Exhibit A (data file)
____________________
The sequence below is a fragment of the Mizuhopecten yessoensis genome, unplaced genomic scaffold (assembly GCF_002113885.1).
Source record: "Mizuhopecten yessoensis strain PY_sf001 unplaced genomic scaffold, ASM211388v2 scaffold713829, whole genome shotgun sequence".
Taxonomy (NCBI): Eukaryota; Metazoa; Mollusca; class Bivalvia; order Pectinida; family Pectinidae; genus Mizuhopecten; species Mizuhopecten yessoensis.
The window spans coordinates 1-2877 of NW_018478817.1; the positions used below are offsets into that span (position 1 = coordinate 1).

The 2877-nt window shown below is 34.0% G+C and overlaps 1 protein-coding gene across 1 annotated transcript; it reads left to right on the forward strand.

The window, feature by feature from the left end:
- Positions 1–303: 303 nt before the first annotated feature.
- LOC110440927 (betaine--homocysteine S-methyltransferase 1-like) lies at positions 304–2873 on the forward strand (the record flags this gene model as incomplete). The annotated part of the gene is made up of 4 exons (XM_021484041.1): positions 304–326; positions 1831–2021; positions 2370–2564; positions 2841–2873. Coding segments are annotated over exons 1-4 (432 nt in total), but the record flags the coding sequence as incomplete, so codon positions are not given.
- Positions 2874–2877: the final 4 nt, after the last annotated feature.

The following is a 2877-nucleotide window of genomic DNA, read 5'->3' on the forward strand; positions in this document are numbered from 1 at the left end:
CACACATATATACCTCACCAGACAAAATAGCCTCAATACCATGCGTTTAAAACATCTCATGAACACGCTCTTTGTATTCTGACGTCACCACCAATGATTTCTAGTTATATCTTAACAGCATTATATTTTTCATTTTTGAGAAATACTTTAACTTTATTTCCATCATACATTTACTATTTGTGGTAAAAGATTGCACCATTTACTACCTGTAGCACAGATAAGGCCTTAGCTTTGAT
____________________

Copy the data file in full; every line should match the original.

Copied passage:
The sequence below is a fragment of the Mizuhopecten yessoensis genome, unplaced genomic scaffold (assembly GCF_002113885.1).
Source record: "Mizuhopecten yessoensis strain PY_sf001 unplaced genomic scaffold, ASM211388v2 scaffold713829, whole genome shotgun sequence".
Taxonomy (NCBI): Eukaryota; Metazoa; Mollusca; class Bivalvia; order Pectinida; family Pectinidae; genus Mizuhopecten; species Mizuhopecten yessoensis.
The window spans coordinates 1-2877 of NW_018478817.1; the positions used below are offsets into that span (position 1 = coordinate 1).

The 2877-nt window shown below is 34.0% G+C and overlaps 1 protein-coding gene across 1 annotated transcript; it reads left to right on the forward strand.

The window, feature by feature from the left end:
- Positions 1–303: 303 nt before the first annotated feature.
- LOC110440927 (betaine--homocysteine S-methyltransferase 1-like) lies at positions 304–2873 on the forward strand (the record flags this gene model as incomplete). The annotated part of the gene is made up of 4 exons (XM_021484041.1): positions 304–326; positions 1831–2021; positions 2370–2564; positions 2841–2873. Coding segments are annotated over exons 1-4 (432 nt in total), but the record flags the coding sequence as incomplete, so codon positions are not given.
- Positions 2874–2877: the final 4 nt, after the last annotated feature.

The following is a 2877-nucleotide window of genomic DNA, read 5'->3' on the forward strand; positions in this document are numbered from 1 at the left end:
CACACATATATACCTCACCAGACAAAATAGCCTCAATACCATGCGTTTAAAACATCTCATGAACACGCTCTTTGTATTCTGACGTCACCACCAATGATTTCTAGTTATATCTTAACAGCATTATATTTTTCATTTTTGAGAAATACTTTAACTTTATTTCCATCATACATTTACTATTTGTGGTAAAAGATTGCACCATTTACTACCTGTAGCACAGATAAGGCCTTAGCTTTGAT